Someone wants those stories to be destroyed before they can be shared with the greater community. It’s as simple as that. 

This action contains within it a kind of cruelty that I cannot wrap my brain around. The destruction of precious pieces of ephemera that cannot be replaced. The desecration of a space whose mission has been so long in coming to fruition is heartless. Time is of the essence for former students of the school. They will not be with us forever. To push back the realization of their dreams is truly cruel. 

There’s no other word for it.

Normally I’m good at words. Today I feel at a loss. To all who have worked to make the Harriet Tubman School a center for history and learning, I honor you. And I grieve with you. 

Wednesday, July 28, 2021

What We Can Afford


Probably the weirdest thing about the controversy of the last few days is the number of people who were unaware that a new library was a part of the Downtown Plan. And, rather than do the necessary learning to bring themselves up to speed on the issue, they have decided it’s some kind of sneaky plot that’s being sprung on them in the most insidious of ways. To turn the brilliant Maya Angelou quote upside down, it is very important to them to not know better, so they aren’t obliged to do better. 

It reminds me very much of the old Peanuts comic strip where Lucy is educating Linus on butterflies.

Artist Charles Schulz, United Features Syndicate/ Peanuts Worldwide LLC

Schulz gives us a brilliant example of someone who feels compelled to make new and contradictory evidence fit their old hypothesis. We have a lot of that going on right now in Columbia/HoCo.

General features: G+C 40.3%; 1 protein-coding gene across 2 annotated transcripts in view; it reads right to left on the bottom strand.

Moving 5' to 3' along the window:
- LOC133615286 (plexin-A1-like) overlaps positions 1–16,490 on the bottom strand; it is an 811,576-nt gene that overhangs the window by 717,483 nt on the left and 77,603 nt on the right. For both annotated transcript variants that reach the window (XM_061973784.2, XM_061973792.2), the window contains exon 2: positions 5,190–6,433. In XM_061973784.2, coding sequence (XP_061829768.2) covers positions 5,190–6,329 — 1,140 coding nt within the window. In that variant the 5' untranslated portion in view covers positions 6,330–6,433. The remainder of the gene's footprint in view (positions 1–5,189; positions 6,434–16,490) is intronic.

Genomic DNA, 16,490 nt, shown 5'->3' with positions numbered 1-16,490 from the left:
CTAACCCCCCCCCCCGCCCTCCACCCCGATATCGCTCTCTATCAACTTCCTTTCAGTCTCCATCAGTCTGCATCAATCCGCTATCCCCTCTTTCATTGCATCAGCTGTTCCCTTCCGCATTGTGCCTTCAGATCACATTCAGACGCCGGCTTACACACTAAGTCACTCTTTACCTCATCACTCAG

I have avoided wading into these arguments online for the most part, but one statement was so egregiously ignorant that I want to take the time to address it here.

No one NEEDS all the things they put at, say, the Elkridge library. A library NEEDS to have books you can take home and return. The rest is debatable.

No. No, no, no, no, no.

Libraries stopped being “just books” a long time ago. Farther back in the last century than you might imagine. Unbeknownst to the commenter, libraries have adapted and responded to community needs in a variety of ways. Even when I was in school, back in the dark ages, libraries had machines for reading microfilm, and some of the first photocopy machines I had ever laid eyes on. Yes, there was a time when that was cutting edge.

Librarians have proven over time to be a curious and far-thinking bunch who are capable of meeting patrons’s needs in the present while keeping their gaze firmly on the future for materials and experiences that will broaden and deepen their service to the community. If you go to the website for our own Howard County Library, you will see that, under their name, are these words:

Public Education for All

In their “About Us” section they elaborate:

An allied agency similar to the school system and community college, HCLS delivers high-quality public education for everyone. HCLS’ curriculum comprises three pillars: Self-Directed Education, Research Assistance & Instruction, and Instructive & Enlightening Experiences.

*Self-Directed Education 
*Research Assistance and Instruction
*Instructive & Enlightening Experiences 

Libraries are about opening doors for people so they can open even more doors for themselves. They are facilitators of self-actualization. As such they provide services, materials, and experiences to allow members of the community to lead better lives. The beginning of that mission may have been with the free circulation of books. Today it encompasses books, magazines, music, movies, computers, educational programs and circulating collections of toys, tools, and other items which not everyone can afford, but everyone can be better for learning about and using.